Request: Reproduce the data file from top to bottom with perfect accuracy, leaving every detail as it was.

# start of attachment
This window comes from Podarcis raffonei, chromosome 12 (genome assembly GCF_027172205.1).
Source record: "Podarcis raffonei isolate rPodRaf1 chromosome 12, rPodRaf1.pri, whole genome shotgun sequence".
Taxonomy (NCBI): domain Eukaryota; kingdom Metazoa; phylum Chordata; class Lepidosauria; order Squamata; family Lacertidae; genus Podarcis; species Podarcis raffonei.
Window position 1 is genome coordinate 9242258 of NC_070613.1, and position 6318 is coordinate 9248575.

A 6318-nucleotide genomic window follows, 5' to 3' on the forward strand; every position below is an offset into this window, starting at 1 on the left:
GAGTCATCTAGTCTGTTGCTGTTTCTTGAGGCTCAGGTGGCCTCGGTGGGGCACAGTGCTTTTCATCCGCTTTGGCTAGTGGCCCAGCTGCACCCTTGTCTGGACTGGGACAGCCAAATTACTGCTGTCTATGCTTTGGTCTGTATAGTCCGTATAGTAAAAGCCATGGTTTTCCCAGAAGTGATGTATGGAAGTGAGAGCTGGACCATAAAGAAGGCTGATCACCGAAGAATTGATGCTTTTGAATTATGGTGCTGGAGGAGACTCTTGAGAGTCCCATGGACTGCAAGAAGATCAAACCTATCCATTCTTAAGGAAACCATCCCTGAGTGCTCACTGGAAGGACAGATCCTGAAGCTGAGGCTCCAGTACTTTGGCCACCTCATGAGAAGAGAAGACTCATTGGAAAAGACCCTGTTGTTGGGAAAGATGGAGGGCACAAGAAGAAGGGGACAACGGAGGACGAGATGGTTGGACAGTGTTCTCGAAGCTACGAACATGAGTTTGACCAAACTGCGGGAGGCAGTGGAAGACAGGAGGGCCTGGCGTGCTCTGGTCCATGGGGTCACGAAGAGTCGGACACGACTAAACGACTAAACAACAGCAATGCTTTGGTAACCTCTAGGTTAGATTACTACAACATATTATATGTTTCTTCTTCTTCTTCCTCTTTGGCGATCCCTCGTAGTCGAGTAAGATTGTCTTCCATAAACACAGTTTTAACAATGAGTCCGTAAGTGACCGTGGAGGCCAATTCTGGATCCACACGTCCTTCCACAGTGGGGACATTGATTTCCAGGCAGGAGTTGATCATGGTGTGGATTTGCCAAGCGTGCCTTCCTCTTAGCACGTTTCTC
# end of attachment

This window comes from Podarcis raffonei, chromosome 12 (genome assembly GCF_027172205.1).
Source record: "Podarcis raffonei isolate rPodRaf1 chromosome 12, rPodRaf1.pri, whole genome shotgun sequence".
Taxonomy (NCBI): domain Eukaryota; kingdom Metazoa; phylum Chordata; class Lepidosauria; order Squamata; family Lacertidae; genus Podarcis; species Podarcis raffonei.
Window position 1 is genome coordinate 9242258 of NC_070613.1, and position 6318 is coordinate 9248575.

A 6318-nucleotide genomic window follows, 5' to 3' on the forward strand; every position below is an offset into this window, starting at 1 on the left:
GAGTCATCTAGTCTGTTGCTGTTTCTTGAGGCTCAGGTGGCCTCGGTGGGGCACAGTGCTTTTCATCCGCTTTGGCTAGTGGCCCAGCTGCACCCTTGTCTGGACTGGGACAGCCAAATTACTGCTGTCTATGCTTTGGTCTGTATAGTCCGTATAGTAAAAGCCATGGTTTTCCCAGAAGTGATGTATGGAAGTGAGAGCTGGACCATAAAGAAGGCTGATCACCGAAGAATTGATGCTTTTGAATTATGGTGCTGGAGGAGACTCTTGAGAGTCCCATGGACTGCAAGAAGATCAAACCTATCCATTCTTAAGGAAACCATCCCTGAGTGCTCACTGGAAGGACAGATCCTGAAGCTGAGGCTCCAGTACTTTGGCCACCTCATGAGAAGAGAAGACTCATTGGAAAAGACCCTGTTGTTGGGAAAGATGGAGGGCACAAGAAGAAGGGGACAACGGAGGACGAGATGGTTGGACAGTGTTCTCGAAGCTACGAACATGAGTTTGACCAAACTGCGGGAGGCAGTGGAAGACAGGAGGGCCTGGCGTGCTCTGGTCCATGGGGTCACGAAGAGTCGGACACGACTAAACGACTAAACAACAGCAATGCTTTGGTAACCTCTAGGTTAGATTACTACAACATATTATATGTTTCTTCTTCTTCTTCCTCTTTGGCGATCCCTCGTAGTCGAGTAAGATTGTCTTCCATAAACACAGTTTTAACAATGAGTCCGTAAGTGACCGTGGAGGCCAATTCTGGATCCACACGTCCTTCCACAGTGGGGACATTGATTTCCAGGCAGGAGTTGATCATGGTGTGGATTTGCCAAGCGTGCCTTCCTCTTAGCACGTTTCTC